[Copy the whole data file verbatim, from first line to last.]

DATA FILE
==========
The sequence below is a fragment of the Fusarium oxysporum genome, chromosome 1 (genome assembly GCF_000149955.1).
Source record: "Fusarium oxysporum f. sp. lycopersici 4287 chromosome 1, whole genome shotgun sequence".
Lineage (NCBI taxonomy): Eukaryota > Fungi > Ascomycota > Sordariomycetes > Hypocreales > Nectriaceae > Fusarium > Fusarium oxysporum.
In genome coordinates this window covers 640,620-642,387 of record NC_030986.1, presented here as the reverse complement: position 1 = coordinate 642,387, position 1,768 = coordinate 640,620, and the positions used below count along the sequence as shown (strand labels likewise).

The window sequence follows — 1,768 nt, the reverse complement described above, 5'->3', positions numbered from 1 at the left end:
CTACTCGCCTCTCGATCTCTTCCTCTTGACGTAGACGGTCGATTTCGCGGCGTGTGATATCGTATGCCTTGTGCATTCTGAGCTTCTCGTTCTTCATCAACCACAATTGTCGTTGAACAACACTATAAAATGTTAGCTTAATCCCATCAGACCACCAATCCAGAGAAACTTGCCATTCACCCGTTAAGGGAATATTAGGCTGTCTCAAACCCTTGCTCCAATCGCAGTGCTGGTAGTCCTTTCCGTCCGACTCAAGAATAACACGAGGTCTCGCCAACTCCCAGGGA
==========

The sequence below is a fragment of the Fusarium oxysporum genome, chromosome 1 (genome assembly GCF_000149955.1).
Source record: "Fusarium oxysporum f. sp. lycopersici 4287 chromosome 1, whole genome shotgun sequence".
Lineage (NCBI taxonomy): Eukaryota > Fungi > Ascomycota > Sordariomycetes > Hypocreales > Nectriaceae > Fusarium > Fusarium oxysporum.
In genome coordinates this window covers 640,620-642,387 of record NC_030986.1, presented here as the reverse complement: position 1 = coordinate 642,387, position 1,768 = coordinate 640,620, and the positions used below count along the sequence as shown (strand labels likewise).

The window sequence follows — 1,768 nt, the reverse complement described above, 5'->3', positions numbered from 1 at the left end:
CTACTCGCCTCTCGATCTCTTCCTCTTGACGTAGACGGTCGATTTCGCGGCGTGTGATATCGTATGCCTTGTGCATTCTGAGCTTCTCGTTCTTCATCAACCACAATTGTCGTTGAACAACACTATAAAATGTTAGCTTAATCCCATCAGACCACCAATCCAGAGAAACTTGCCATTCACCCGTTAAGGGAATATTAGGCTGTCTCAAACCCTTGCTCCAATCGCAGTGCTGGTAGTCCTTTCCGTCCGACTCAAGAATAACACGAGGTCTCGCCAACTCCCAGGGA